Social Thinking and Risk Between Road Users: The Case of the Pedestrian in Two Cultural Contexts

Gaymard Sandrine, Tiplica Teodor, Koh Puay Ping, Wong Yiik Diew


Interactions between motorized and non-motorized road users constitute situations of risk for the latter. Improving the safety of pedestrians, who are the most vulnerable users, is a challenge for public health in society. The aims of this study concern the social representation of the pedestrian and the impact of the cultural variable in the construction of this knowledge; a field in which there exists little research. In this perspective, the discourse of two groups of students, one from a French city (N=85) and one from Singapore (N=124) are compared. The use of free associations and specific analyses makes it possible to isolate the words or expressions most frequently associated with pedestrians and those that discriminate the two populations. This study reveals that the pedestrian is associated with risk in both cultural environments. Nevertheless the French express more fear and apprehension and the Singaporeans’ representation is both more descriptive and personified. These results are discussed in relation to the cultural contexts.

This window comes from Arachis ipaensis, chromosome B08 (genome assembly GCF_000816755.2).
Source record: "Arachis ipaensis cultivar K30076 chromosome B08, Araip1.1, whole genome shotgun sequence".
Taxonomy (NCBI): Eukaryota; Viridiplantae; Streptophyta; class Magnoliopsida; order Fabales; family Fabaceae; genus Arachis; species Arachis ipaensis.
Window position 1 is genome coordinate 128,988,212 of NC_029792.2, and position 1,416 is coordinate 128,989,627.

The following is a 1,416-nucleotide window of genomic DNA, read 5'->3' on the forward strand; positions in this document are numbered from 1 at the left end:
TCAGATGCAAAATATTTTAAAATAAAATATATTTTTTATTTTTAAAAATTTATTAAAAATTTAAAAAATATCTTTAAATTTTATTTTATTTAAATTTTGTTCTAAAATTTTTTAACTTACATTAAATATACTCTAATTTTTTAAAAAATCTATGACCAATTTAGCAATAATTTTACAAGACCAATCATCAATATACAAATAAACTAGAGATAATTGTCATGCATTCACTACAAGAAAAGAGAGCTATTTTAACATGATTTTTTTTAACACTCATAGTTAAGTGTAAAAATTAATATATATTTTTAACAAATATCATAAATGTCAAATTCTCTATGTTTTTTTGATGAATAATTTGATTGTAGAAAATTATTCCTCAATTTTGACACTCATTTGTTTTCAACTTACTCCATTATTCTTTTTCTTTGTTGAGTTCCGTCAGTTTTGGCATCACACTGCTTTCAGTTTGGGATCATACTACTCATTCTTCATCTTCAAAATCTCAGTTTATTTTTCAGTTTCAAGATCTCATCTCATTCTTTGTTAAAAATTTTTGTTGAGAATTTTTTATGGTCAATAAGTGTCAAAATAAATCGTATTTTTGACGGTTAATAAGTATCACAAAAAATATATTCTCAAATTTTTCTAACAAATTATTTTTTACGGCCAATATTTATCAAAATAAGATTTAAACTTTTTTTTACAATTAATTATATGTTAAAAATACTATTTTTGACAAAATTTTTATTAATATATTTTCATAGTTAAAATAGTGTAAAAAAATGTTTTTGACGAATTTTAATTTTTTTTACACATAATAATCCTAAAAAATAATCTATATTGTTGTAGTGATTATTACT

Social representations; Pedestrian; Culture; Discourse analysis; Statistical tests; Discriminant correspondence analysis

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